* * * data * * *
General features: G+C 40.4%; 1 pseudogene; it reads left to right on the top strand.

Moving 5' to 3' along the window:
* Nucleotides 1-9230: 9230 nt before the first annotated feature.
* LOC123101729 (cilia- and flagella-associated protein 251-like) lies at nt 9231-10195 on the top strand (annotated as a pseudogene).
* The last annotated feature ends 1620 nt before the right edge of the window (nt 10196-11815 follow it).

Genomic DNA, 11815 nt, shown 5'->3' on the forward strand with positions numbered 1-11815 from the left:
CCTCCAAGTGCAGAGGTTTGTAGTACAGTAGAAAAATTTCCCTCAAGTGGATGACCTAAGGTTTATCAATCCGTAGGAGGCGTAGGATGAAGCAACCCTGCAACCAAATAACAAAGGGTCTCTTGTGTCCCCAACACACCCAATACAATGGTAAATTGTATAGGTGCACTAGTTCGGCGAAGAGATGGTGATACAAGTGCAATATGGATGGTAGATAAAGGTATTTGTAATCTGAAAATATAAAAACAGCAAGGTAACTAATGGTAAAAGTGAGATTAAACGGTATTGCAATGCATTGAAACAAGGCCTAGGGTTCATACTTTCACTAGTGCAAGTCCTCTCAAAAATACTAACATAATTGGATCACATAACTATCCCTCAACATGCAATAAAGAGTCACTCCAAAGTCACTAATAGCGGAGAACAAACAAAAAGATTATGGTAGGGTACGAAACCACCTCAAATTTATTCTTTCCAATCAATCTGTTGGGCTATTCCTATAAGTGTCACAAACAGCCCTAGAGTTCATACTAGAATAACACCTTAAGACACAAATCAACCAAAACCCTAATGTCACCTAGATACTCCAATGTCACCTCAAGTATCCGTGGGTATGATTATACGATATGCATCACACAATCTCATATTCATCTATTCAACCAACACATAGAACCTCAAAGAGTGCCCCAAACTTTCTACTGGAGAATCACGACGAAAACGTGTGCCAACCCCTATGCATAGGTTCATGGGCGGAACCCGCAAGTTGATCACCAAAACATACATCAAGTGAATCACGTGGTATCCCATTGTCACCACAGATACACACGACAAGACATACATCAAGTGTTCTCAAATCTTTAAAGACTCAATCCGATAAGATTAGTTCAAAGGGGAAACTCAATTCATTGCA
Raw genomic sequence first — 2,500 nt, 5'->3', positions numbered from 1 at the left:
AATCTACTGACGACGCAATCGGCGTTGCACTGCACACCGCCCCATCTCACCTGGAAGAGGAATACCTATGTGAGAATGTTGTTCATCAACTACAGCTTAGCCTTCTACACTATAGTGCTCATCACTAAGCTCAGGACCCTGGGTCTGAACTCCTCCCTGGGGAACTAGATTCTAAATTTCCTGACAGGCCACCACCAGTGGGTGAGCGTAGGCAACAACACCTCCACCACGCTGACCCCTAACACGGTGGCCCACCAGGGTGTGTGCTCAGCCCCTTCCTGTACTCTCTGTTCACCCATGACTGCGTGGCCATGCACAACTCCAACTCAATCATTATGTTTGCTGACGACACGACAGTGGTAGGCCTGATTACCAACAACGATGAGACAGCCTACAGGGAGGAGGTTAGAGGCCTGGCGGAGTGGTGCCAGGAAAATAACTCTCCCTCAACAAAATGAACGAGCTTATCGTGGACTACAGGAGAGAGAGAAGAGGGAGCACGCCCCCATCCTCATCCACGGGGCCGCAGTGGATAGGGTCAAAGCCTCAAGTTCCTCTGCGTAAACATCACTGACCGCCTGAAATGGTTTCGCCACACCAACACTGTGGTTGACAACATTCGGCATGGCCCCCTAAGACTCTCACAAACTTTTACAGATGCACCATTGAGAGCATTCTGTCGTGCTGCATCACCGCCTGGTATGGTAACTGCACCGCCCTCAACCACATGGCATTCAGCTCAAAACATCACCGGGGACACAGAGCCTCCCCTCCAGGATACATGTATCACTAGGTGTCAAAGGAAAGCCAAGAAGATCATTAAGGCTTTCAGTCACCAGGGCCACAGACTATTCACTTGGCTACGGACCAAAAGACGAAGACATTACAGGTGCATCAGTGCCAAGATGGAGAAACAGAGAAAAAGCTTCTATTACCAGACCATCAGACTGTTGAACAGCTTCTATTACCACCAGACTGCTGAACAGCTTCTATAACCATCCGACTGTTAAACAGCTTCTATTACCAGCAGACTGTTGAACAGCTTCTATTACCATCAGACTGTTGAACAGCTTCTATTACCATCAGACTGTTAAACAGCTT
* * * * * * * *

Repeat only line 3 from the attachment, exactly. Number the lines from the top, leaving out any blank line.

* Nucleotides 1-9230: 9230 nt before the first annotated feature.